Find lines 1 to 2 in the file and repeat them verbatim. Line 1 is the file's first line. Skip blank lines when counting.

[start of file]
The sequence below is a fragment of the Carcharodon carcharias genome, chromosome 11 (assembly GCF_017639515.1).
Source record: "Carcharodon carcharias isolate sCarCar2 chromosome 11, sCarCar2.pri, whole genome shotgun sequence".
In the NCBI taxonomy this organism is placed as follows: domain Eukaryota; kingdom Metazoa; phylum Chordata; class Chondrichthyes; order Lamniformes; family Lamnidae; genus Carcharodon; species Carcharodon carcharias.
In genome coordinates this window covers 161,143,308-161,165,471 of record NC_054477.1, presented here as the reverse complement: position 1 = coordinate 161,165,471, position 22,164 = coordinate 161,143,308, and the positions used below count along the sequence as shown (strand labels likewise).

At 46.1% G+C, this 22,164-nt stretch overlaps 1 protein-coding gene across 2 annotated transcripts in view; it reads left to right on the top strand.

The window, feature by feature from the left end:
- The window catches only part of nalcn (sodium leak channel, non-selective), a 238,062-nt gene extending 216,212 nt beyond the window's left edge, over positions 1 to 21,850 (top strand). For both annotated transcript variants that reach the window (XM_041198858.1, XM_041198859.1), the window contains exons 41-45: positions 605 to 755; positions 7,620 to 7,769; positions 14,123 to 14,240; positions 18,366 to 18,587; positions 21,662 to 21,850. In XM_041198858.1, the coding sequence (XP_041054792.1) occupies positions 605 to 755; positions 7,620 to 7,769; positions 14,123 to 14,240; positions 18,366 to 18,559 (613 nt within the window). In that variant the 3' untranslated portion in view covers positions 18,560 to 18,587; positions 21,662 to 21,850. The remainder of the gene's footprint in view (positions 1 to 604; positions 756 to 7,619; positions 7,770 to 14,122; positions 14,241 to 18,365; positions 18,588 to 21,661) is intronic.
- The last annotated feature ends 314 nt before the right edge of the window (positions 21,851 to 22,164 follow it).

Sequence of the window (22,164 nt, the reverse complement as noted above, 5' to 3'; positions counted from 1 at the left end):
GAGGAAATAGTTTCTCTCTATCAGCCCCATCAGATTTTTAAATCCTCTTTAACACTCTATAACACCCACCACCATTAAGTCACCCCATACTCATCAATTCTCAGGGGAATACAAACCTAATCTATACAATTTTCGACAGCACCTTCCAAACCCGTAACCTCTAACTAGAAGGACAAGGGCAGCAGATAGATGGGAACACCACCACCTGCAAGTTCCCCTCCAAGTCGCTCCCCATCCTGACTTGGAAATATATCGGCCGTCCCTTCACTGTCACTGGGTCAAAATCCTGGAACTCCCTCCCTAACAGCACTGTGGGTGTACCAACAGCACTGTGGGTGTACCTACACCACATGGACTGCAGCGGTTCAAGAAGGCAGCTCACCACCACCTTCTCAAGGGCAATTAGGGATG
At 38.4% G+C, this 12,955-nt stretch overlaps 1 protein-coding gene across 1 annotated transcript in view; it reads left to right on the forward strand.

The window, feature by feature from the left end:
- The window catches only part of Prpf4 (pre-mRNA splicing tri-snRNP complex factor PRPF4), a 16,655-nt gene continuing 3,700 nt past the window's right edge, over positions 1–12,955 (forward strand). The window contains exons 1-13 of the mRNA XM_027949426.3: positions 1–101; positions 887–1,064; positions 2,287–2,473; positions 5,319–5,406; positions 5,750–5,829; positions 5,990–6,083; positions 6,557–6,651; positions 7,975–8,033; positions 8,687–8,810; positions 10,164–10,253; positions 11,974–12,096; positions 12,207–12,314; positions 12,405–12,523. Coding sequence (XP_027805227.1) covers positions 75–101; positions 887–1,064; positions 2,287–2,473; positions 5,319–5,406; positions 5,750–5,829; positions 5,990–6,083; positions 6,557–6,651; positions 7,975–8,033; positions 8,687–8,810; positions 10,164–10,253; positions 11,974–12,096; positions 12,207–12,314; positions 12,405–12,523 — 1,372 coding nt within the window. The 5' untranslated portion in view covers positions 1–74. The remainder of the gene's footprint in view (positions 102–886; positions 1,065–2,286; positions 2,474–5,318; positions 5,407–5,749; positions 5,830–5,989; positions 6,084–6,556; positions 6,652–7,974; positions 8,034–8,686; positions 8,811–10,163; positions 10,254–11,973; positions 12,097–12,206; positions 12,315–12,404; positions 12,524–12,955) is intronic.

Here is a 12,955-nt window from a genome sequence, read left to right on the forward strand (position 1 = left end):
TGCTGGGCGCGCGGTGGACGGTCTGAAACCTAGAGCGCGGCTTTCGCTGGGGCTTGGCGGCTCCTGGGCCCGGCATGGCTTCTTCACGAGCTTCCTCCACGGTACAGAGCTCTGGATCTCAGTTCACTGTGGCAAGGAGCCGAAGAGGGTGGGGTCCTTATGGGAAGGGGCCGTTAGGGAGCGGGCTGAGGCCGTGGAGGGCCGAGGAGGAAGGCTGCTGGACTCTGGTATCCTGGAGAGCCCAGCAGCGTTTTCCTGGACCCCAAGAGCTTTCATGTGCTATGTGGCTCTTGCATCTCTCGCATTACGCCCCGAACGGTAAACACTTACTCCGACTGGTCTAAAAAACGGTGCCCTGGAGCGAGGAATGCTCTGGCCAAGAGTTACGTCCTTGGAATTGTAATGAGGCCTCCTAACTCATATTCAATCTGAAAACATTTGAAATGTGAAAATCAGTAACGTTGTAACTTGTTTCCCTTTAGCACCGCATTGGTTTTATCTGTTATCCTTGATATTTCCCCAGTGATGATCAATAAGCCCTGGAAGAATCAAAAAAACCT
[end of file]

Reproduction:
The sequence below is a fragment of the Carcharodon carcharias genome, chromosome 11 (assembly GCF_017639515.1).
Source record: "Carcharodon carcharias isolate sCarCar2 chromosome 11, sCarCar2.pri, whole genome shotgun sequence".